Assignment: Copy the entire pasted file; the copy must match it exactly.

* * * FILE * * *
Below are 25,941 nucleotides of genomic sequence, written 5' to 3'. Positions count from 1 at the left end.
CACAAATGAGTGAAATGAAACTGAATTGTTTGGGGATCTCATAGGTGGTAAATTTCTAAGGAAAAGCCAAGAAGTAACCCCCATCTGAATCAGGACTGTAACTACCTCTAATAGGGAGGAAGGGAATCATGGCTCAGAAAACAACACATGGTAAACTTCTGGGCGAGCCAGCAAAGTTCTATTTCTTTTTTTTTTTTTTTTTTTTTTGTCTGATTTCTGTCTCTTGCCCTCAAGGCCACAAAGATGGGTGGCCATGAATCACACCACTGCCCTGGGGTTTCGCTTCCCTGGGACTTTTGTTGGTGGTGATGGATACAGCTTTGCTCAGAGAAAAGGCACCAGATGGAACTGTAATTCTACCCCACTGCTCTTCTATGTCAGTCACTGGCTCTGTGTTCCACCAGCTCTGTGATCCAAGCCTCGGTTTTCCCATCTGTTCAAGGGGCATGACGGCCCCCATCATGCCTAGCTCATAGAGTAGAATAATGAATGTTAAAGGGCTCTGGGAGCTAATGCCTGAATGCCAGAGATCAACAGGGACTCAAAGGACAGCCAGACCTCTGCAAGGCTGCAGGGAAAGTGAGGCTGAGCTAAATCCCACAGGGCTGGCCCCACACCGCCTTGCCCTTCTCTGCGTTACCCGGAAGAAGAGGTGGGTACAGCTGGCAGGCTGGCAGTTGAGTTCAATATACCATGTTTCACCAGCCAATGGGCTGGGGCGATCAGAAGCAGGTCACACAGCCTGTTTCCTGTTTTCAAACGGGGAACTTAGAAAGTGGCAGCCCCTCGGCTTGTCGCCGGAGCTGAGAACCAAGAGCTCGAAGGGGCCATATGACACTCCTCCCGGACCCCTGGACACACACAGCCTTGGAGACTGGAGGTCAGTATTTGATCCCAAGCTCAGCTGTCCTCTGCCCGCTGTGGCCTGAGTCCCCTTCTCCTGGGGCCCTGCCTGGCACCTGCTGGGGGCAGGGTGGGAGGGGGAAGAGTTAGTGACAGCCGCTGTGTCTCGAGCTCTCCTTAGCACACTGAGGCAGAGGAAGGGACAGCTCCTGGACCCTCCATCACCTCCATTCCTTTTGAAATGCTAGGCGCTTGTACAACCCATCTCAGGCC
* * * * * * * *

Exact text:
Below are 25,941 nucleotides of genomic sequence, written 5' to 3'. Positions count from 1 at the left end.
CACAAATGAGTGAAATGAAACTGAATTGTTTGGGGATCTCATAGGTGGTAAATTTCTAAGGAAAAGCCAAGAAGTAACCCCCATCTGAATCAGGACTGTAACTACCTCTAATAGGGAGGAAGGGAATCATGGCTCAGAAAACAACACATGGTAAACTTCTGGGCGAGCCAGCAAAGTTCTATTTCTTTTTTTTTTTTTTTTTTTTTTGTCTGATTTCTGTCTCTTGCCCTCAAGGCCACAAAGATGGGTGGCCATGAATCACACCACTGCCCTGGGGTTTCGCTTCCCTGGGACTTTTGTTGGTGGTGATGGATACAGCTTTGCTCAGAGAAAAGGCACCAGATGGAACTGTAATTCTACCCCACTGCTCTTCTATGTCAGTCACTGGCTCTGTGTTCCACCAGCTCTGTGATCCAAGCCTCGGTTTTCCCATCTGTTCAAGGGGCATGACGGCCCCCATCATGCCTAGCTCATAGAGTAGAATAATGAATGTTAAAGGGCTCTGGGAGCTAATGCCTGAATGCCAGAGATCAACAGGGACTCAAAGGACAGCCAGACCTCTGCAAGGCTGCAGGGAAAGTGAGGCTGAGCTAAATCCCACAGGGCTGGCCCCACACCGCCTTGCCCTTCTCTGCGTTACCCGGAAGAAGAGGTGGGTACAGCTGGCAGGCTGGCAGTTGAGTTCAATATACCATGTTTCACCAGCCAATGGGCTGGGGCGATCAGAAGCAGGTCACACAGCCTGTTTCCTGTTTTCAAACGGGGAACTTAGAAAGTGGCAGCCCCTCGGCTTGTCGCCGGAGCTGAGAACCAAGAGCTCGAAGGGGCCATATGACACTCCTCCCGGACCCCTGGACACACACAGCCTTGGAGACTGGAGGTCAGTATTTGATCCCAAGCTCAGCTGTCCTCTGCCCGCTGTGGCCTGAGTCCCCTTCTCCTGGGGCCCTGCCTGGCACCTGCTGGGGGCAGGGTGGGAGGGGGAAGAGTTAGTGACAGCCGCTGTGTCTCGAGCTCTCCTTAGCACACTGAGGCAGAGGAAGGGACAGCTCCTGGACCCTCCATCACCTCCATTCCTTTTGAAATGCTAGGCGCTTGTACAACCCATCTCAGGCC